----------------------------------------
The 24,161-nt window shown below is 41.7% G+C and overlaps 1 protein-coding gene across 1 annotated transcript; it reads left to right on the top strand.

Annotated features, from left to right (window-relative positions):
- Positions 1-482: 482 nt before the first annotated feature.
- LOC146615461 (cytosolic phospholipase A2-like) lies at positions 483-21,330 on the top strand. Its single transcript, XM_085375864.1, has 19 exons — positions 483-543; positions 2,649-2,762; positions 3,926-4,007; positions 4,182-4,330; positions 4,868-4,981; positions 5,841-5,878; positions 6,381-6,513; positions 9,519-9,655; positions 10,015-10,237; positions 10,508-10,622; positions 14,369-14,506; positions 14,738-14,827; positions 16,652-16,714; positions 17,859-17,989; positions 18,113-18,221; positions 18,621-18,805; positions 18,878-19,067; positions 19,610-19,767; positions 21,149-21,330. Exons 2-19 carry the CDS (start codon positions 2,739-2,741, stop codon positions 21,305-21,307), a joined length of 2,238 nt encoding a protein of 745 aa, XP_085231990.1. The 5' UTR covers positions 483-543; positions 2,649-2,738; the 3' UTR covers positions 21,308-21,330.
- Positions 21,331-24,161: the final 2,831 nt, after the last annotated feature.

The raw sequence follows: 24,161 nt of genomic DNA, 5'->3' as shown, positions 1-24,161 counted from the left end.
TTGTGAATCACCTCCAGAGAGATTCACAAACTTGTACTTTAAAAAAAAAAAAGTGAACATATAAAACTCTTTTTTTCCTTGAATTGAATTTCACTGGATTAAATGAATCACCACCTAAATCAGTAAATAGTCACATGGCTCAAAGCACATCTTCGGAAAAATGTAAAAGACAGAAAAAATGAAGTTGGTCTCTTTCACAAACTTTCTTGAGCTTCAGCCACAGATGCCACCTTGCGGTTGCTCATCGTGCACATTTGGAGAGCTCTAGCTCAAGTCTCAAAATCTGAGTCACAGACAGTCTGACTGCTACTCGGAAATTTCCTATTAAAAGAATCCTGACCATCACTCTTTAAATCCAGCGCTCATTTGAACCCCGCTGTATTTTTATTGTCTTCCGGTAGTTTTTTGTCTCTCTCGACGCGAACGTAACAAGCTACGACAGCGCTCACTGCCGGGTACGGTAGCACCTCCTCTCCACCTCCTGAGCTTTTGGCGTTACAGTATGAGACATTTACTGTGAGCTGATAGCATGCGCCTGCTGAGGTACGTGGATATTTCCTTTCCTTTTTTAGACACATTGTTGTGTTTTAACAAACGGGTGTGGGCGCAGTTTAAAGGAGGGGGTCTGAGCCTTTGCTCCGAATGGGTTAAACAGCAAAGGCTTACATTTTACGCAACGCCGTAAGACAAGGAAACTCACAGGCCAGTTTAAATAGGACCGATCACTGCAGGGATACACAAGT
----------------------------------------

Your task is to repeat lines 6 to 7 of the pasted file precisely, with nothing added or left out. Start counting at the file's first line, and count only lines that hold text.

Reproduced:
The raw sequence follows: 24,161 nt of genomic DNA, 5'->3' as shown, positions 1-24,161 counted from the left end.
TTGTGAATCACCTCCAGAGAGATTCACAAACTTGTACTTTAAAAAAAAAAAAGTGAACATATAAAACTCTTTTTTTCCTTGAATTGAATTTCACTGGATTAAATGAATCACCACCTAAATCAGTAAATAGTCACATGGCTCAAAGCACATCTTCGGAAAAATGTAAAAGACAGAAAAAATGAAGTTGGTCTCTTTCACAAACTTTCTTGAGCTTCAGCCACAGATGCCACCTTGCGGTTGCTCATCGTGCACATTTGGAGAGCTCTAGCTCAAGTCTCAAAATCTGAGTCACAGACAGTCTGACTGCTACTCGGAAATTTCCTATTAAAAGAATCCTGACCATCACTCTTTAAATCCAGCGCTCATTTGAACCCCGCTGTATTTTTATTGTCTTCCGGTAGTTTTTTGTCTCTCTCGACGCGAACGTAACAAGCTACGACAGCGCTCACTGCCGGGTACGGTAGCACCTCCTCTCCACCTCCTGAGCTTTTGGCGTTACAGTATGAGACATTTACTGTGAGCTGATAGCATGCGCCTGCTGAGGTACGTGGATATTTCCTTTCCTTTTTTAGACACATTGTTGTGTTTTAACAAACGGGTGTGGGCGCAGTTTAAAGGAGGGGGTCTGAGCCTTTGCTCCGAATGGGTTAAACAGCAAAGGCTTACATTTTACGCAACGCCGTAAGACAAGGAAACTCACAGGCCAGTTTAAATAGGACCGATCACTGCAGGGATACACAAGT